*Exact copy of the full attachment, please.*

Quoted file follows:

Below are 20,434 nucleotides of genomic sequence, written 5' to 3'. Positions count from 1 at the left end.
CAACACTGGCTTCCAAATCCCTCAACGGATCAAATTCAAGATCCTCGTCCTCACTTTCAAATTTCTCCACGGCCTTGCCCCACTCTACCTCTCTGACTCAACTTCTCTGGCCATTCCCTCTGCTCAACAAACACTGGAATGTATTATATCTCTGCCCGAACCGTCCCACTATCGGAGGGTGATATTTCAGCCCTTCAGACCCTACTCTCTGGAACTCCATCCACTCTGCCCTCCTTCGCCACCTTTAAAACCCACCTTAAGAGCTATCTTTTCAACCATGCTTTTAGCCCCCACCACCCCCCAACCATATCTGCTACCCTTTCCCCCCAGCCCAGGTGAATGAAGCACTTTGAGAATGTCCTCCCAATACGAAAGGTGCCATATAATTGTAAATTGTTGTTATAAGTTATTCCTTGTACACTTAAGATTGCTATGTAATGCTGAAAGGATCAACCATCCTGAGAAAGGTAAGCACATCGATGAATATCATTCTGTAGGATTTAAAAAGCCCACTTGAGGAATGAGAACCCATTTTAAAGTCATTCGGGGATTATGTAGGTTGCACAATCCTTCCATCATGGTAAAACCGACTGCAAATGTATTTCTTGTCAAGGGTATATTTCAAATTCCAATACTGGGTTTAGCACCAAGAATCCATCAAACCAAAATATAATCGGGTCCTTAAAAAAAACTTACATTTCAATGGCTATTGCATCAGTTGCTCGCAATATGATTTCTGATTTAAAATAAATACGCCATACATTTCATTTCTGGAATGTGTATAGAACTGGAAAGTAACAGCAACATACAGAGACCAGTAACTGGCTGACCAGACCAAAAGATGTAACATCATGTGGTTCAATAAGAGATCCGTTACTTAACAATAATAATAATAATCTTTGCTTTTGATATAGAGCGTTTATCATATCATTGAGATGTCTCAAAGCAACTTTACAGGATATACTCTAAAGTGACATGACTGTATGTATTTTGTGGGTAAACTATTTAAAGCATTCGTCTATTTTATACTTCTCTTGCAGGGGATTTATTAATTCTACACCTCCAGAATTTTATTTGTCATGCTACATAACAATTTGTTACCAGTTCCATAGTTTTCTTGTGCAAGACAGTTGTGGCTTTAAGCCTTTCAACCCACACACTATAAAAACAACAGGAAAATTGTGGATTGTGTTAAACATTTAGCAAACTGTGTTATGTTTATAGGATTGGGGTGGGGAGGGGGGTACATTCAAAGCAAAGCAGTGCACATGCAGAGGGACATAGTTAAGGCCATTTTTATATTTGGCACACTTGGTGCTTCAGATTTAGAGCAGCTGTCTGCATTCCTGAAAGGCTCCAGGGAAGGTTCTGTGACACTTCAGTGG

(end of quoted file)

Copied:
Below are 20,434 nucleotides of genomic sequence, written 5' to 3'. Positions count from 1 at the left end.
CAACACTGGCTTCCAAATCCCTCAACGGATCAAATTCAAGATCCTCGTCCTCACTTTCAAATTTCTCCACGGCCTTGCCCCACTCTACCTCTCTGACTCAACTTCTCTGGCCATTCCCTCTGCTCAACAAACACTGGAATGTATTATATCTCTGCCCGAACCGTCCCACTATCGGAGGGTGATATTTCAGCCCTTCAGACCCTACTCTCTGGAACTCCATCCACTCTGCCCTCCTTCGCCACCTTTAAAACCCACCTTAAGAGCTATCTTTTCAACCATGCTTTTAGCCCCCACCACCCCCCAACCATATCTGCTACCCTTTCCCCCCAGCCCAGGTGAATGAAGCACTTTGAGAATGTCCTCCCAATACGAAAGGTGCCATATAATTGTAAATTGTTGTTATAAGTTATTCCTTGTACACTTAAGATTGCTATGTAATGCTGAAAGGATCAACCATCCTGAGAAAGGTAAGCACATCGATGAATATCATTCTGTAGGATTTAAAAAGCCCACTTGAGGAATGAGAACCCATTTTAAAGTCATTCGGGGATTATGTAGGTTGCACAATCCTTCCATCATGGTAAAACCGACTGCAAATGTATTTCTTGTCAAGGGTATATTTCAAATTCCAATACTGGGTTTAGCACCAAGAATCCATCAAACCAAAATATAATCGGGTCCTTAAAAAAAACTTACATTTCAATGGCTATTGCATCAGTTGCTCGCAATATGATTTCTGATTTAAAATAAATACGCCATACATTTCATTTCTGGAATGTGTATAGAACTGGAAAGTAACAGCAACATACAGAGACCAGTAACTGGCTGACCAGACCAAAAGATGTAACATCATGTGGTTCAATAAGAGATCCGTTACTTAACAATAATAATAATAATCTTTGCTTTTGATATAGAGCGTTTATCATATCATTGAGATGTCTCAAAGCAACTTTACAGGATATACTCTAAAGTGACATGACTGTATGTATTTTGTGGGTAAACTATTTAAAGCATTCGTCTATTTTATACTTCTCTTGCAGGGGATTTATTAATTCTACACCTCCAGAATTTTATTTGTCATGCTACATAACAATTTGTTACCAGTTCCATAGTTTTCTTGTGCAAGACAGTTGTGGCTTTAAGCCTTTCAACCCACACACTATAAAAACAACAGGAAAATTGTGGATTGTGTTAAACATTTAGCAAACTGTGTTATGTTTATAGGATTGGGGTGGGGAGGGGGGTACATTCAAAGCAAAGCAGTGCACATGCAGAGGGACATAGTTAAGGCCATTTTTATATTTGGCACACTTGGTGCTTCAGATTTAGAGCAGCTGTCTGCATTCCTGAAAGGCTCCAGGGAAGGTTCTGTGACACTTCAGTGG